The origins of Dionysos go back to two earlier deities, Zagreus and Sabazios. Zagreus, who originated in Crete, was considered a god of extremely high importance. This “version” of Dionysos, though, is a bit different than the Bromios we know now. Whereas Dionysos is a god of horticulture, Zagreus was a god of the untamed wild, but in the sense that he had control over it, not that he was communing with it.
The Cretan deity Zagreus eventually synchronized with the Thracian deity Sabazios, and later became Dionysos in the Grecian mainland. Both Zagreus and Sabazios were hunter gods, associated with fire, snakes, and bulls—all predators in their own ways. Connection to and control over the wilderness, as we know, would later become an important aspect of Dionysos and his worship.
Sabazios was also connected to alcohol; sabaia was the name for a beer made from barley and water in ancient Illyricum. The connection to the making of fermented beverages is another trait that was either coincidentally shared with or was “passed down” to Dionysos.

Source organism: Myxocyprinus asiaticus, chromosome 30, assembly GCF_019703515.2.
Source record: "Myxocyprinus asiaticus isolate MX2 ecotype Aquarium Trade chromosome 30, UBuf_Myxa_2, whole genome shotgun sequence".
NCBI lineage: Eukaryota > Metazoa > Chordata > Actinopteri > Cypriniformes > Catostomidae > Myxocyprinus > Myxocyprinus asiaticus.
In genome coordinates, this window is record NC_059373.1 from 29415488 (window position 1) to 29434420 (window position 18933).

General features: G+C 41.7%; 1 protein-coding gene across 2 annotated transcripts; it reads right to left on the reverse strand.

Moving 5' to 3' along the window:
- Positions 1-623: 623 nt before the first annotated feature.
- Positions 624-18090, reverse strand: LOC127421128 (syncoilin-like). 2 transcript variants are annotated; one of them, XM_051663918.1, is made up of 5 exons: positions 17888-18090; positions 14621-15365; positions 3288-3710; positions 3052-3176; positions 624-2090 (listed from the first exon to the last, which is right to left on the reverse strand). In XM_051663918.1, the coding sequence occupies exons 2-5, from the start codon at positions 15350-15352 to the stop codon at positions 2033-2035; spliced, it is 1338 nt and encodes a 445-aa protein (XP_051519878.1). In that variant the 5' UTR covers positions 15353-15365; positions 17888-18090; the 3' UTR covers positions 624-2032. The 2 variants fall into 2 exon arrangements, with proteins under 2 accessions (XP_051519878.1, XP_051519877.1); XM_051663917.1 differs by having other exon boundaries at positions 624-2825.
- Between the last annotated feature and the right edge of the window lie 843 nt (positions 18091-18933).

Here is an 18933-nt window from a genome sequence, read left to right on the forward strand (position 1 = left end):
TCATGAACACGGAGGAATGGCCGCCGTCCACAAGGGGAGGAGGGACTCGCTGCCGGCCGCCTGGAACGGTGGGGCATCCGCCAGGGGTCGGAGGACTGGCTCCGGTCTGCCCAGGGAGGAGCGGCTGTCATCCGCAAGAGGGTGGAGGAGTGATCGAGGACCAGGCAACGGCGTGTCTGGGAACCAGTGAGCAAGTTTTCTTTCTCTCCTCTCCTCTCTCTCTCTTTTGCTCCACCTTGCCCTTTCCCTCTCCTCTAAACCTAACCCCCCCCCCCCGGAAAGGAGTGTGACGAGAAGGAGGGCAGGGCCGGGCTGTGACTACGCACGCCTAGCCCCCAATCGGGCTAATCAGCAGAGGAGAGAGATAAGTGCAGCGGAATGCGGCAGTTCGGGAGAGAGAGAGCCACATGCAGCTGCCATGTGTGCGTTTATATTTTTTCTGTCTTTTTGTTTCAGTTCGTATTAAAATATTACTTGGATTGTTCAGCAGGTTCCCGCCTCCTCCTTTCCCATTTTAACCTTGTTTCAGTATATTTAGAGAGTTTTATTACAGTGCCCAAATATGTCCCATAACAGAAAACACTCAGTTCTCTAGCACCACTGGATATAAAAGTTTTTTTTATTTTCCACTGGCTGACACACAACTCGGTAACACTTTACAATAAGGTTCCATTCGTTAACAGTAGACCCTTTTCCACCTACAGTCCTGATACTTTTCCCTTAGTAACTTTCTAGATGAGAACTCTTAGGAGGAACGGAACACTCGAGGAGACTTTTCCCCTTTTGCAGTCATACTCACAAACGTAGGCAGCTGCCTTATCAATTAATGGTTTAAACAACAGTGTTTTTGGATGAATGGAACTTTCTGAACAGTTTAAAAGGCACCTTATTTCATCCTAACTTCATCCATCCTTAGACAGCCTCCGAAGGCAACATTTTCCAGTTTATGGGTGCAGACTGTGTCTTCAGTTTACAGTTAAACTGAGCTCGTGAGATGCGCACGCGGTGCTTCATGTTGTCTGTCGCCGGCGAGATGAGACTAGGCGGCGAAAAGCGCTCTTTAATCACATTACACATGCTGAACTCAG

Now, to get into Dionysos’ three births. According to some versions of legends about Dionysos’ birth, his first mother was Persephone, who was seduced by Zeus disguised as a serpent. There is a theory, though, that Zeus in this story was actually Zeus Chthonios, meaning “Zeus of the Underworld, which is Haides. The theory proposes that the myth was retconned after its conception.From Kata-Khthonia’s blog:
“Remember that all of these myths are a result of something called syncretism. The Greek pantheon didn’t come about over night fully formed. There were many gods and goddesses that were similar to others and these were combined to make singular gods. For instance, nearly all the chief sky gods of the Greek city states become Zeus before the rise of the polis.